age in localities elsewhere. 

My paper (1970) dealt with the genus Hallopora Bassler (1911). This 
study deals with the presently known species of the genus Stigmatella found 
in the Toronto area. One variety referred to, S. catenulata diversa Parks 
and Dyer (1922), was redescribed and refigured by Fritz (1971) as Meso- 
trypa catenulata diversa (Parks and Dyer). In my opinion the term variety 
or subspecies in palaeontology, especially in rocks as old as the Ordovician, 



has no genetic significance and should not be used. But in view of the 
limited material at present available, I have redescribed and refigured the 
Stigmatella types with the nomenclature formerly proposed. It is almost 
certain that other specific variations occur in the rocks in question. In sup- 
port of this premise further careful collecting throughout the formation 
would be necessary. 



Materials and Methods 

The type specimens of eight taxa of the genus Stigmatella are redescribed in 
the following order: 

Stigmatella catenulata var. a Parks and Dyer (1922) 

Stigmatella halysa Armstrong, 1945 (= S. catenulata var. B Parks and 
Dyer (1922)) 

Stigmatella halysa crassa Armstrong, 1945 (= S.sessilis crassa Dyer, 
1925) 

Stigmatella halysa erindalensis Armstrong, 1945 

Stigmatella crenulata Ulrich and Bassler (1904) 

Stigmatella hybrida Dyer (1925 ) 

Stigmatella personata lobata Dyer (1925 ) 

Stigmatella vulgaris Parks and Dyer (1922) 

In addition to the above species, three other forms of Stigmatella were 
described by the early writers: 

S.alcicornis Cumings and Galloway (1913, p. 436) 

S.ci.clavis (Ulrich, 1883, p. 161) 

S.lambtonensis Parks and Dyer (1922, p. 14) 
S.alcicornis was identified by Armstrong (1945, p. 150) from a single, 
poorly-preserved specimen. My examination of the specimen leads to the 
conclusion that the species is indeterminable. 

LOCALITY — Humber member, Dundas Formation at Humbervale quarry, 
near Toronto. 
TYPE — Plesiotype rom 1180hr. 

S.ci. clavis (Ulrich, 1883, p. 161 ). The identification by Parks and Dyer 
(1922, p. 16) was based mainly upon external features of three specimens, 
in each the zoarium being chub-shaped. Armstrong (1945, p. 151) sug- 
gested a relationship with S. halysa. Additional material would be necessary 
to validate the species. 

LOCALITY — 16-foot Icvcl, Humbcrvalc quarry. 
TYPE — Plesiotype rom 1 183hr. 

S.lambtonensis Parks and Dyer (1922, p. 14). The authors based their 
diagnosis upon a single specimen now known to represent a species of the 
genus Dekayia Armstrong (1945, p. 153). Vertification of this identification 
is possible only when further specimens are recovered. 
LOCALITY — 5-foot level, old shale pit, Lambton, Ontario. 
TYPE — Holotype rom 1090. 



External features of specimens were examined either by the naked eye 
or with the aid of a hand lens. Microstructure was determined by means of 
thin sections. Mensuration for the number of zooecia in 2 mm in the inter- 
monticular areas and the measurements in mm of maximum zooecial aper- 
tures in the monticular and intermonticular areas were carried out with the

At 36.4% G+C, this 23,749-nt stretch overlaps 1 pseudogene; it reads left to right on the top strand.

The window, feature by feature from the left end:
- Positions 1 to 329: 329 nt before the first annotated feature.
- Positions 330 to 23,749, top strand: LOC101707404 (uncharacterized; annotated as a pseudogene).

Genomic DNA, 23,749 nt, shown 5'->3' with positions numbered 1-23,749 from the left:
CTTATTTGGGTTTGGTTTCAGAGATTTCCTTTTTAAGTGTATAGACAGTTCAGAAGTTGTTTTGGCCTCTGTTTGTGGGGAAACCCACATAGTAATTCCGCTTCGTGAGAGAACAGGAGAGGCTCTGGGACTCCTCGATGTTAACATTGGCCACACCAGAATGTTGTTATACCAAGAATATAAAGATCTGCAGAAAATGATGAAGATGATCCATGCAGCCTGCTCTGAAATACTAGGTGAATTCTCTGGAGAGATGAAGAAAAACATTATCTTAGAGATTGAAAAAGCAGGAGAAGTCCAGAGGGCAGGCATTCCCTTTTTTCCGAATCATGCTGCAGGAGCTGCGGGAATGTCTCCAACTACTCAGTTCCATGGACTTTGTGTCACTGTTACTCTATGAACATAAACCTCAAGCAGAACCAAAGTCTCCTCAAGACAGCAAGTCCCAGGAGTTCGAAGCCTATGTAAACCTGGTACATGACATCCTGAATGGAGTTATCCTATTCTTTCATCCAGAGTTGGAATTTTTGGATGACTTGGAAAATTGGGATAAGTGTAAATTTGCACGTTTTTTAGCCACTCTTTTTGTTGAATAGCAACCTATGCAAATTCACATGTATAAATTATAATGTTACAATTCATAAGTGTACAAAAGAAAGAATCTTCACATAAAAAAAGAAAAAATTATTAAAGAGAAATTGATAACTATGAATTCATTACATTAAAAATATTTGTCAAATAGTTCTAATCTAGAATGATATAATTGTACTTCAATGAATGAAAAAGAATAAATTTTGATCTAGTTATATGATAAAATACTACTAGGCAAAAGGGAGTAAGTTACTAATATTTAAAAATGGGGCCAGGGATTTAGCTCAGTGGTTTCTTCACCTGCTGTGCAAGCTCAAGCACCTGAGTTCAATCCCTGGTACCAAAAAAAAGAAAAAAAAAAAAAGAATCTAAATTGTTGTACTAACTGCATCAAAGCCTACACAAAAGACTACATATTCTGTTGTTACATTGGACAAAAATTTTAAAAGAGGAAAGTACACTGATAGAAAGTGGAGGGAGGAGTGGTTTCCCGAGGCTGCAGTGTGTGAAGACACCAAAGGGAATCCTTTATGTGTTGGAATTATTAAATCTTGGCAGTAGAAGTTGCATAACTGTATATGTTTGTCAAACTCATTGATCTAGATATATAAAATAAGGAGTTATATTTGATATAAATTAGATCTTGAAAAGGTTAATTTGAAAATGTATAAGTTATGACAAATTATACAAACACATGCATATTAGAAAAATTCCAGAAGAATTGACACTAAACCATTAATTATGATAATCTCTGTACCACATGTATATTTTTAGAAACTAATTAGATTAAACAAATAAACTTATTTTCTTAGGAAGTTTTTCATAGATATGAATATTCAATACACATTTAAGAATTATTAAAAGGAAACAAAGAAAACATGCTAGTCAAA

aid of a binocular microscope and a micrometer scale calibrated to 0.01 mm. 
The number of entire acanthopores in 1 mm^ and the number of entire 
mesopores in 1 mm- were obtained by using a compound microscope and a 
reticle calibrated to 1 mm-. The mean, standard error, and standard devi- 
tion were computed on a Monroe 990 desk calculator (Monroe - The Com- 
puter Company, Orange, New Jersey). Student's Mest was employed to 
show significance of differences between means (Simpson et al., 1960). 



Systematic Palaeontology 

Order trepostomata Ulrich 1882 

Family heterotrypidae Ulrich 1890 

Genus Stigmatella Ulrich and Bassler, 1904 

Ulrich and Bassler's description of Stigmatella follows: 

"Zoarium variable, ranging from incrusting to irregularly massive and 
ramose. Zooecia angular, rounded, or irregularly petaloid, the shape depend- 
ing upon the presence (or absence) of mesopores and the number of acan- 
thopores. Typically the zoarial surface exhibits at regular intervals maculae 
or spots composed of mesopores, although in some species the usual monti- 
cules or clusters of large cells occur. Acanthopores always present but 
variable in number, intermittent, developed chiefly in narrow zones, some- 
times inconspicuous but more often so numerous as to give the surface a 
decidedly hirsute appearance. Mesopores, when present, developed in ma- 
ture regions only, their number being variable even for the same species. 

"The zooecial tubes have thin walls in the axial region and these become 
but slightly thickened in the peripheral region where a few unusually deli- 
cate diaphragms are inserted. In vertical sections the walls exhibit at rather 
regular intervals in the peripheral region thickenings somewhat similar to 
those occurring in Stenopora. These thickenings occur aproximatcly at the 
same height in the walls, and tangential sections through these zones give 
the full development of acanthopores. Minute structure of walls as shown in 
tangential sections, of the type that characterizes the Heterotrypidae'' 



Type species - Stigmatella crenulata Ulrich and Bassler, 1904 
Stigmatella catenulata var. A, Parks and Dyer, 1922 

(Fig. 1 B,c) 

Stigmatella catenulata Cumings and Galloway, 1913, p. 437. 
Stigmatella catenulata var. A Parks and Dyer, 1922, p. 13, pi. 3, figs. 1, 2. 
Stigmatella catenulata Armstrong, 1945, p. 150. 

Cumings and Galloway's description: 

"Zoarium robust, subramose, 1.5 to 2 cm in diameter and 5 or 6 cm long. 
Surface nearly smooth, with low, round monticules or large maculae, com- 
posed of mesopores and large zooecia. Zooecia subcircular, with medium